Emotions Archives - Embodied Living

We need men! On Sunday 12 November, I’m offering men the opportunity to learn how to listen to the wisdom of their bodies, change unhelpful, emotional states or patterns in their behaviour.


I will be running a free personal development workshop (What the Body Knows) which will help delegates understand what their bodies have to teach them, how to let go of the past and live a more fulfilling and happy future.

Men can harness more of their masculinity and power in ways that serve them to find more pleasure and satisfaction in life.

As a registered clinical psychotherapist and certified yoga teacher, I’ll help men and women raise an insight and self-awareness in a safe and balanced group.

The full day will feature a combination of theory and exercises drawn from body psychotherapy and yoga. These simple yet powerful practices have proven helpful for many symptoms and patterns including anger issues, persistent headaches, addictive behaviour, anxiety, worry, tension or sleeplessness.

We hold onto feelings and past experiences in our bodies and it’s only by truly understanding what our bodies have to teach us, that we can never really let go.

Pesso Boyden based psychotherapy (PBSP) is a way of enabling you to experience the full intelligence of your body mind, come to terms with your past and make changes in your life for the future.

The workshop is also available to women who feel at a turning point, either in a professional life, partnering, parenting or simply wanting something new in their future, at a cost of £15.

The workshop will run on Sunday 12 November from 10:30am to 3:00pm at St Albans House, St Albans Road Stafford. If you’d like to get involved or find out more about the workshop, please contact me on 074111 78380 or email sue@embodiedliving.co.uk.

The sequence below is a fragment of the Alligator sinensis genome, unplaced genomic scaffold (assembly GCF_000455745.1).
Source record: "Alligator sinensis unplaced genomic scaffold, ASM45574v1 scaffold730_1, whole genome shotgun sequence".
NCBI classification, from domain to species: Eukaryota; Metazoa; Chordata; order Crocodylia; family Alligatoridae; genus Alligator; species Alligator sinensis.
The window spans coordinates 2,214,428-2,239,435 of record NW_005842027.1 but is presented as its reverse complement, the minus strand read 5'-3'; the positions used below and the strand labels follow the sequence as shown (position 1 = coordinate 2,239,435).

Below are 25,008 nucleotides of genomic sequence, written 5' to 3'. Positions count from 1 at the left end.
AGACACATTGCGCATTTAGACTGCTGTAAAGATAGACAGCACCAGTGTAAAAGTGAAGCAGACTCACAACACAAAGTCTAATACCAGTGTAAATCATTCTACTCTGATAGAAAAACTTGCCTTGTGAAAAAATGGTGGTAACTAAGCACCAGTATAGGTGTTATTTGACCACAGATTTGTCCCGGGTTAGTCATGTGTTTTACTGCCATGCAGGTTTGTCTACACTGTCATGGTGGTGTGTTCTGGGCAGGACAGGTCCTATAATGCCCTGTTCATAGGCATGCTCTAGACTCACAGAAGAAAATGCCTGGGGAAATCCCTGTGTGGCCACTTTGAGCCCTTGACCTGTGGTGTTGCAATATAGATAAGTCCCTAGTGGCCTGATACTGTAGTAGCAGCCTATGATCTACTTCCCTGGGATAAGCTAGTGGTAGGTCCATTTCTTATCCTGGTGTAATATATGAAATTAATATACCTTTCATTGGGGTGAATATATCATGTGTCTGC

We know intuitively that emotional suffering can be experienced as physical pain. Nevertheless, it is difficult for a person to understand how emotional distress plays a role in the experience of physical pain, and if it does, what to do about it.

How we feel pain and emotions

The words “to feel” are used to describe both physical and emotional phenomena. Our nervous system feels physical sensations of temperature, pain and pressure, as well as the emotional sensations of pleasure, fear and grief.

However, what often happens is that we have a feeling in the body (physical sensation). And then, sometime later, the cognitive mind translates that into emotional sensations (emotional feelings).

Psychosomatic unity

Our Western minds will try to fastidiously separate the physical and the emotional. However leading edge neuroscientists are finding the concept of “psychosomatic unity” abides. This means that psychological and physiological processes form one unit. What we feel in our bodies affects our emotions and perceptions (our consciousness). So the objective experience of sensations (of pain) can not be accurately assessed without integrating information about the subjective experience (emotion associated with that pain).


Dealing with the emotions associated with pain

Therefore for us to feel well, we must deal with both the pain as well as the emotions associated with it. For example, a 35-year-old woman had low back pain. She had suffered a severe horseback riding accident at 19 while attending college. Her low back area was sensitive and jumpy, making it difficult to practice yoga; she would become upset and tearful when she tried to do yoga.

We looked at the emotional issues and blocked energy surrounding the accident. And then we attempted to connect the tension in her low back with her memories of the circumstances at the time of the accident.


Additional trauma involved in pain

During the accident she broke her back and nearly died. Importantly, an additionally traumatic and emotional part of the incident was that her parents never came to see her while she was recovering in the hospital.

During therapy she had worked through the emotions connected with the injury, and could then focus on the physical healing of her body. This emotional aspect had never been fully addressed. Thereafter, when her low back muscle and ligament injuries were worked on, her body could accept the treatment and her condition improved significantly.